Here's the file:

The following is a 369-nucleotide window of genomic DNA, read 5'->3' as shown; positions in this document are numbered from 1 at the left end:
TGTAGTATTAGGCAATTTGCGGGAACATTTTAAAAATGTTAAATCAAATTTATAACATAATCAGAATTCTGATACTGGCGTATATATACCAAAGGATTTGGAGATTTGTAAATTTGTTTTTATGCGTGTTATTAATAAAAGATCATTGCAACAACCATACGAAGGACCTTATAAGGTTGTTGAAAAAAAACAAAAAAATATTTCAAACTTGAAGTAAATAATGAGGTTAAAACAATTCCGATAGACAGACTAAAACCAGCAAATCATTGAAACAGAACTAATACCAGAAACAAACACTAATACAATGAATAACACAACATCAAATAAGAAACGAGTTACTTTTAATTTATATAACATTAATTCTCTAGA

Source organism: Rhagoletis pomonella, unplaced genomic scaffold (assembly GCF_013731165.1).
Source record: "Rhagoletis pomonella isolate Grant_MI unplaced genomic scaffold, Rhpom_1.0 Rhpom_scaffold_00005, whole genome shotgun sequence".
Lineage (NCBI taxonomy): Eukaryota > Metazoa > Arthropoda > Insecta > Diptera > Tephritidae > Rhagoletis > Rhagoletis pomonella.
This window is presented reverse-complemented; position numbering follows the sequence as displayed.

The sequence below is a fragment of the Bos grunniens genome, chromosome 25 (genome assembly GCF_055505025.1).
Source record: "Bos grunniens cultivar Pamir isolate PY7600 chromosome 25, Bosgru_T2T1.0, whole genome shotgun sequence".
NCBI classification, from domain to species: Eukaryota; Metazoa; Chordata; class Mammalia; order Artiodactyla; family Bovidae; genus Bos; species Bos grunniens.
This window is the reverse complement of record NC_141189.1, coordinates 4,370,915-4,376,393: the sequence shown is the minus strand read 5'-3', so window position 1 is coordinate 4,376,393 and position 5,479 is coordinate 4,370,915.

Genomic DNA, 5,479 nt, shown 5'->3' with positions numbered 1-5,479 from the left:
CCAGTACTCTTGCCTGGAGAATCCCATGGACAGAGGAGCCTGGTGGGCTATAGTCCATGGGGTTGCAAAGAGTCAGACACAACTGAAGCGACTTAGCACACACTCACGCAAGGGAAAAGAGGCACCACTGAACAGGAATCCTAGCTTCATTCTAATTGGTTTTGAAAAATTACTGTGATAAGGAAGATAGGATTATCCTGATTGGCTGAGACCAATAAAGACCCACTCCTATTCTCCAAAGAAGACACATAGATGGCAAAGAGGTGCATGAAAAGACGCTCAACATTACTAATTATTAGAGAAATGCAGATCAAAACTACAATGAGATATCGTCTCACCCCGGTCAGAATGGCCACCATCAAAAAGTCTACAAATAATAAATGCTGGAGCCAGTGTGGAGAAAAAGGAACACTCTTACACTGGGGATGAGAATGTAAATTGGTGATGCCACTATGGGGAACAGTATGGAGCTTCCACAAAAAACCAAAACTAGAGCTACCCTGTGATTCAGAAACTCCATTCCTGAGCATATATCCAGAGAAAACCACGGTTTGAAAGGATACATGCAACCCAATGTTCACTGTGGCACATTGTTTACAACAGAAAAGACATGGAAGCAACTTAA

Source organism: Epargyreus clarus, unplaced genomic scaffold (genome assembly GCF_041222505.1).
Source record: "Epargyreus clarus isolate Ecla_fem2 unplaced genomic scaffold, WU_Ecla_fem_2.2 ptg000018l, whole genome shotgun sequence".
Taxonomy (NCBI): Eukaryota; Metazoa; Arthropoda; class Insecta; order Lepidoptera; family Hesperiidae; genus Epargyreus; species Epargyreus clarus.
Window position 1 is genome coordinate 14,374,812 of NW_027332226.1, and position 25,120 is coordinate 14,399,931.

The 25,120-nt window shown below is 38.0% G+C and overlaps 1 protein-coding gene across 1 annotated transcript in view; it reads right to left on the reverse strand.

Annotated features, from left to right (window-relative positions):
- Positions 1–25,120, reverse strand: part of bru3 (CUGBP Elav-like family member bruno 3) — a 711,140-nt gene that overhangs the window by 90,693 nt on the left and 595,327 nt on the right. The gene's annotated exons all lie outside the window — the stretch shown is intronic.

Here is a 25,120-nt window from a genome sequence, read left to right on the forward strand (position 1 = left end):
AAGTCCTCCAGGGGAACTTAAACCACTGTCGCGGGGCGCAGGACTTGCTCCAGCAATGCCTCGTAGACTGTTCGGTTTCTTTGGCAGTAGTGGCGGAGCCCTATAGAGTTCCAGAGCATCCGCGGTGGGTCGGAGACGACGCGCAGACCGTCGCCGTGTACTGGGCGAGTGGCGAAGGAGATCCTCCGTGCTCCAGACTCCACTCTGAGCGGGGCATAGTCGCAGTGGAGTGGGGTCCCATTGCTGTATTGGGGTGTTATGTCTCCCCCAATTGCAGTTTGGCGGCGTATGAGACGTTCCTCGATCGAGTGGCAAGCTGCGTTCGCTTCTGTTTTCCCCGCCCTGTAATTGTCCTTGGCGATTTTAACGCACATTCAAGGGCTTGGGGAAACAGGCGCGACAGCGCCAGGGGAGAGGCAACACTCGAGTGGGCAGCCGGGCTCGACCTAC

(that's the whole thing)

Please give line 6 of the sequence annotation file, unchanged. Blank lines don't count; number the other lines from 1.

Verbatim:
This window is presented reverse-complemented; position numbering follows the sequence as displayed.